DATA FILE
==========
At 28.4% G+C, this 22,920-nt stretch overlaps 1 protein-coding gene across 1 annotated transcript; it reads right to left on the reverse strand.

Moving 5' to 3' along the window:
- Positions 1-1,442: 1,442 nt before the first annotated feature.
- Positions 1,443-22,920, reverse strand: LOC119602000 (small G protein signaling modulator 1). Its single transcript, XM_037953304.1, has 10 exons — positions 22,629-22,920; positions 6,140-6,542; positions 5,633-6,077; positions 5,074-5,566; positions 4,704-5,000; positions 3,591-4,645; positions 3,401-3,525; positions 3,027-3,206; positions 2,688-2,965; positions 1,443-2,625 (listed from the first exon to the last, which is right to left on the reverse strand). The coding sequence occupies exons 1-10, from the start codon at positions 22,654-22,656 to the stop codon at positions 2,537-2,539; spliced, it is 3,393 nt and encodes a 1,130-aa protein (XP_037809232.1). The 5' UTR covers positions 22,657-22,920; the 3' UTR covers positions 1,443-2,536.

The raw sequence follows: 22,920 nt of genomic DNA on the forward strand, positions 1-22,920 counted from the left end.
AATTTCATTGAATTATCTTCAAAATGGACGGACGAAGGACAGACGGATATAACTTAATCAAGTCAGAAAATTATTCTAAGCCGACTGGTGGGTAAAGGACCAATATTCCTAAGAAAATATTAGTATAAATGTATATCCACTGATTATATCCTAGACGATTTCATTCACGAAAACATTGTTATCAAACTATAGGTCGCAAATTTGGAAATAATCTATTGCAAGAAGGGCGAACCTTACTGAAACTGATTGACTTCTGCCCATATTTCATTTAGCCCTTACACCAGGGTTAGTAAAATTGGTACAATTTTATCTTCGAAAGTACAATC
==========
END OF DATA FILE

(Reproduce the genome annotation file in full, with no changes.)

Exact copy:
At 28.4% G+C, this 22,920-nt stretch overlaps 1 protein-coding gene across 1 annotated transcript; it reads right to left on the reverse strand.

Moving 5' to 3' along the window:
- Positions 1-1,442: 1,442 nt before the first annotated feature.
- Positions 1,443-22,920, reverse strand: LOC119602000 (small G protein signaling modulator 1). Its single transcript, XM_037953304.1, has 10 exons — positions 22,629-22,920; positions 6,140-6,542; positions 5,633-6,077; positions 5,074-5,566; positions 4,704-5,000; positions 3,591-4,645; positions 3,401-3,525; positions 3,027-3,206; positions 2,688-2,965; positions 1,443-2,625 (listed from the first exon to the last, which is right to left on the reverse strand). The coding sequence occupies exons 1-10, from the start codon at positions 22,654-22,656 to the stop codon at positions 2,537-2,539; spliced, it is 3,393 nt and encodes a 1,130-aa protein (XP_037809232.1). The 5' UTR covers positions 22,657-22,920; the 3' UTR covers positions 1,443-2,536.

The raw sequence follows: 22,920 nt of genomic DNA on the forward strand, positions 1-22,920 counted from the left end.
AATTTCATTGAATTATCTTCAAAATGGACGGACGAAGGACAGACGGATATAACTTAATCAAGTCAGAAAATTATTCTAAGCCGACTGGTGGGTAAAGGACCAATATTCCTAAGAAAATATTAGTATAAATGTATATCCACTGATTATATCCTAGACGATTTCATTCACGAAAACATTGTTATCAAACTATAGGTCGCAAATTTGGAAATAATCTATTGCAAGAAGGGCGAACCTTACTGAAACTGATTGACTTCTGCCCATATTTCATTTAGCCCTTACACCAGGGTTAGTAAAATTGGTACAATTTTATCTTCGAAAGTACAATC